"The consolations of philosophy are many, but never enough." -both from "Shadow of the Giant" p161
I have come to the realization that, not only is it impossible to experience everything worth experiencing, but even if we could, there would still be more to do. The order that you do something matters, so you would need to go back and reread everything, mixing up the order to inspire new thoughts. While both main thoughts here were inspired by the books "Ender's Shadow" and "Shadow of the Giant," you may be able to see that they were affected by the book I read previously, "The Sociopath Next Door," and the thoughts which inspired my last blog post. My second thought should make sense to those who haven't read the books, but I am unsure about the first one, read it if you like, it shouldn't spoil much.
It is interesting to contrast Bean and Achilles. Achilles seems to be the stereotypical sociopath, casually charismatic, utterly void of compassion, and inclined to blame others for forcing him to commit his acts of depravity. On the other hand Bean, while standoffish, distant, and unlikable, clearly cares about other people, despite his inability to rationally understand why.
While Bean initially seems to be somewhat of a sociopath, attempting to substitute his intellect for his impaired emotional reasoning, the character Achilles continually reinforces the differences between Bean and a true sociopath. Although Bean never expresses fear that he and Achilles are similar, their shared affective impairment and intelligence seems to make drawing some comparisons inevitable. This reflects the struggle that Ender experiences with his relationship to his older brother, Peter.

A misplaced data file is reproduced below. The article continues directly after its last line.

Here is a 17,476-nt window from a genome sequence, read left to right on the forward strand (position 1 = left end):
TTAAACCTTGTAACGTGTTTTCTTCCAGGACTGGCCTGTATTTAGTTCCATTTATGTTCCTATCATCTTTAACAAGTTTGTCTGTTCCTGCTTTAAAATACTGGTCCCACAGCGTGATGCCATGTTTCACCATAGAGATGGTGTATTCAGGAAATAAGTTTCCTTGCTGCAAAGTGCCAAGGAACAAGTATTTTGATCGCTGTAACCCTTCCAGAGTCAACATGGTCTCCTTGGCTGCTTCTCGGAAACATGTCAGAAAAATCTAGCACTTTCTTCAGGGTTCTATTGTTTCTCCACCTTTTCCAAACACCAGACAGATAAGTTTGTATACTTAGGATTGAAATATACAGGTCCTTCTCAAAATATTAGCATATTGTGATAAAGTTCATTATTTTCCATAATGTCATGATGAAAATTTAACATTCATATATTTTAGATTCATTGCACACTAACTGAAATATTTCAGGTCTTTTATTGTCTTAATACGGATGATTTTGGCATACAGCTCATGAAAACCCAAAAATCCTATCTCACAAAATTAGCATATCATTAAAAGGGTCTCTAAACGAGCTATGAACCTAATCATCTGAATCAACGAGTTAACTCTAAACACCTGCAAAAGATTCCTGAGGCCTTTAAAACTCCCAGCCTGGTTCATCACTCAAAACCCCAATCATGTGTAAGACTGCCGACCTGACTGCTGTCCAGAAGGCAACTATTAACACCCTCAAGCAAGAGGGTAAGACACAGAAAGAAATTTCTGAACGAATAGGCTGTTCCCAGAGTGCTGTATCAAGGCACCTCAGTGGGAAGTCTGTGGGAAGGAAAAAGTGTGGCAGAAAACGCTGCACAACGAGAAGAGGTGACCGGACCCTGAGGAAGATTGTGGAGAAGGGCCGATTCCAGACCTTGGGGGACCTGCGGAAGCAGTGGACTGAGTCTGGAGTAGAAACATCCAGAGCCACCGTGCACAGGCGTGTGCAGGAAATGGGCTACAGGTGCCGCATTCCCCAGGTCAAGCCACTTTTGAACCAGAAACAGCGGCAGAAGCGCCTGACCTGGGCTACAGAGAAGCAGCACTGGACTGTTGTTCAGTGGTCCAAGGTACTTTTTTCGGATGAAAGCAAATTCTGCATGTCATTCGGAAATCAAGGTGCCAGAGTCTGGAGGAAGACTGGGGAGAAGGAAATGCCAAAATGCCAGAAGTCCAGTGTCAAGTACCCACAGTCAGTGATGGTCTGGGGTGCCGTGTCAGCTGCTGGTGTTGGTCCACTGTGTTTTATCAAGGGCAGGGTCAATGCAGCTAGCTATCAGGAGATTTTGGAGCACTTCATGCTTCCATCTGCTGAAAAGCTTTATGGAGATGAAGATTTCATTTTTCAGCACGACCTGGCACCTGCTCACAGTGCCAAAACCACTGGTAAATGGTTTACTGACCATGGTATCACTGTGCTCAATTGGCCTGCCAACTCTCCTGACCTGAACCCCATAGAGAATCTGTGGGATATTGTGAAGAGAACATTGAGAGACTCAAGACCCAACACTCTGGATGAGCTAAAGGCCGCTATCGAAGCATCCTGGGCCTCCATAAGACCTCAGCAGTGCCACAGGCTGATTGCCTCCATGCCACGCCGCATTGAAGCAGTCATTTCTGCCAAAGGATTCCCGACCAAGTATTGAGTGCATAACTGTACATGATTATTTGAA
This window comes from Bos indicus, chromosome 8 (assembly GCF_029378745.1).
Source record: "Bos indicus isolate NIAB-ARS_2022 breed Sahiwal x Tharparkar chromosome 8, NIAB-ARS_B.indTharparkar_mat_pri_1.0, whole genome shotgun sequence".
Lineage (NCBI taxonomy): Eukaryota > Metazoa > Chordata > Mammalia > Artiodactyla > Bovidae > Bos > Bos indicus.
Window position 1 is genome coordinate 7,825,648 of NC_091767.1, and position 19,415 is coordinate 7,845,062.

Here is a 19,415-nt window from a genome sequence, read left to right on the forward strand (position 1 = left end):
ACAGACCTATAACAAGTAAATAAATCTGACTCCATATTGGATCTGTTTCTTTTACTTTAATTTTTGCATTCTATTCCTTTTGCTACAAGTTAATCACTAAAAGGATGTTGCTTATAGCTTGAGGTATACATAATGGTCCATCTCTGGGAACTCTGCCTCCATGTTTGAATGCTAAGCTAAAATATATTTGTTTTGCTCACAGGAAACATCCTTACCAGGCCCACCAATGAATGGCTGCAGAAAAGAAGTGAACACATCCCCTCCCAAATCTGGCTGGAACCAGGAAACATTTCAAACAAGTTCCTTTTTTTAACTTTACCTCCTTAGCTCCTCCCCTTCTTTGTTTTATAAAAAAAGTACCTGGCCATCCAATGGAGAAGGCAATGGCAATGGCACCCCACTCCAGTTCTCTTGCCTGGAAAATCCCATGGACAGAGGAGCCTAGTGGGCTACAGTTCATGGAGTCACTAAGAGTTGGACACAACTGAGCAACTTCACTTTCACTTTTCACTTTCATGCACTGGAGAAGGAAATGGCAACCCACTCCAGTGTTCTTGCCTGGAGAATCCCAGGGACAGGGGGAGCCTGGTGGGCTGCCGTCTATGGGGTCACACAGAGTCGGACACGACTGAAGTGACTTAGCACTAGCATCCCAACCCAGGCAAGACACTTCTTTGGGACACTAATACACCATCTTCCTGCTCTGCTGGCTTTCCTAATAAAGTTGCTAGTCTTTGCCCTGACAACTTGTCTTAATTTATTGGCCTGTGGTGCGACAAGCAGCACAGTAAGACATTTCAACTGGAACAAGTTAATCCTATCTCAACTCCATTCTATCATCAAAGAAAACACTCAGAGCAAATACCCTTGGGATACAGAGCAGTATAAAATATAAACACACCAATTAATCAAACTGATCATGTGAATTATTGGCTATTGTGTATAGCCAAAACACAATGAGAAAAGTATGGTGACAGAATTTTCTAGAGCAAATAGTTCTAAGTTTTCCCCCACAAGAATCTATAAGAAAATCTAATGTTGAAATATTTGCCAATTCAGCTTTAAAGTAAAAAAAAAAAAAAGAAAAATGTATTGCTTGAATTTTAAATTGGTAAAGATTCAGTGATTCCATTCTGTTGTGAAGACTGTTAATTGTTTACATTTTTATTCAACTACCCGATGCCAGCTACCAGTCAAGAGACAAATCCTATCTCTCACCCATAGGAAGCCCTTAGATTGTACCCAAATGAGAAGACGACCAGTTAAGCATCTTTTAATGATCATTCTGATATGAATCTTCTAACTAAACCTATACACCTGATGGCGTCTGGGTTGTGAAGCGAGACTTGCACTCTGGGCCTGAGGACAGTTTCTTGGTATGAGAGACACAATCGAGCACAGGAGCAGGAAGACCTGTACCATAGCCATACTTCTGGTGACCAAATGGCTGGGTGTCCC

Peter provides yet a third interesting example. Whereas Bean is dispassionate and Achilles is callous as only one without empathy can be, Peter is cruel. Like Achilles, Peter is skilled at manipulating people, but unlike Achilles and Bean, Peter is also able to relate to them, to understand them. Throughout the books it is interesting to see how Orson Scott Card develops each of these profoundly socially dysfunctional characters.
The Alien Other:
A staple of much science fiction, the impetus for the events in the series is a good old fashioned alien attack. Unfortunately for both species, before either side realizes how truly alien the mindset of the other is, they have each committed the kind of diplomatic faux pas that just naturally segues into xenocidal warfare.
This serves to highlight why I would love to encounter aliens someday (no, not xenocide!). Think of all that we could learn from them, not in the realm of science and engineering, but in philosophy! They are the ultimate Others, and if we could reach enough understanding to communicate I have to imagine that we could never look at our own species the same again. Interaction with a true, conscious intelligence separate from humanity seems to present so much potential for putting ourselves in a greater context. For that matter, I would be happy if we could create an artificial intelligence. Not a human simulation, but a self aware computer, as I would imagine it would have a truly unique perspective on things as well.